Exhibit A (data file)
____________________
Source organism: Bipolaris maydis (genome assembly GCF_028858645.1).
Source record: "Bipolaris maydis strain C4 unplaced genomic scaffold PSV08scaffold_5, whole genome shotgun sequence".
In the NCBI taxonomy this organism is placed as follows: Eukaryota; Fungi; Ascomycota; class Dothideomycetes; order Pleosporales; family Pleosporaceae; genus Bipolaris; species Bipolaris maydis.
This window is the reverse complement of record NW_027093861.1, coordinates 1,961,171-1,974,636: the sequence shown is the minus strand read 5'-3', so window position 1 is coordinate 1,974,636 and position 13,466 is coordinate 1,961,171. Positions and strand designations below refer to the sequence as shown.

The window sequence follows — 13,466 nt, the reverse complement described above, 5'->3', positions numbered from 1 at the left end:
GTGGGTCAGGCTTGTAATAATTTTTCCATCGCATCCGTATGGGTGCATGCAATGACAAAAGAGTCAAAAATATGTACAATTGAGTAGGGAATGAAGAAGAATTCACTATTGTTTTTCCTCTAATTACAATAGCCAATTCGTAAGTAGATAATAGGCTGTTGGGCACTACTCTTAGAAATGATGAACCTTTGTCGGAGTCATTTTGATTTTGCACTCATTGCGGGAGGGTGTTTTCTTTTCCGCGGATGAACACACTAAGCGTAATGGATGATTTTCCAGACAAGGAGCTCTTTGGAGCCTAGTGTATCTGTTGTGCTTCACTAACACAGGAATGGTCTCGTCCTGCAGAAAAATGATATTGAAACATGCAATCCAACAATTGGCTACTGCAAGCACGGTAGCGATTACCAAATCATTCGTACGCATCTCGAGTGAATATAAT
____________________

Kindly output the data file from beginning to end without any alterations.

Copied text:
Source organism: Bipolaris maydis (genome assembly GCF_028858645.1).
Source record: "Bipolaris maydis strain C4 unplaced genomic scaffold PSV08scaffold_5, whole genome shotgun sequence".
In the NCBI taxonomy this organism is placed as follows: Eukaryota; Fungi; Ascomycota; class Dothideomycetes; order Pleosporales; family Pleosporaceae; genus Bipolaris; species Bipolaris maydis.
This window is the reverse complement of record NW_027093861.1, coordinates 1,961,171-1,974,636: the sequence shown is the minus strand read 5'-3', so window position 1 is coordinate 1,974,636 and position 13,466 is coordinate 1,961,171. Positions and strand designations below refer to the sequence as shown.

The window sequence follows — 13,466 nt, the reverse complement described above, 5'->3', positions numbered from 1 at the left end:
GTGGGTCAGGCTTGTAATAATTTTTCCATCGCATCCGTATGGGTGCATGCAATGACAAAAGAGTCAAAAATATGTACAATTGAGTAGGGAATGAAGAAGAATTCACTATTGTTTTTCCTCTAATTACAATAGCCAATTCGTAAGTAGATAATAGGCTGTTGGGCACTACTCTTAGAAATGATGAACCTTTGTCGGAGTCATTTTGATTTTGCACTCATTGCGGGAGGGTGTTTTCTTTTCCGCGGATGAACACACTAAGCGTAATGGATGATTTTCCAGACAAGGAGCTCTTTGGAGCCTAGTGTATCTGTTGTGCTTCACTAACACAGGAATGGTCTCGTCCTGCAGAAAAATGATATTGAAACATGCAATCCAACAATTGGCTACTGCAAGCACGGTAGCGATTACCAAATCATTCGTACGCATCTCGAGTGAATATAAT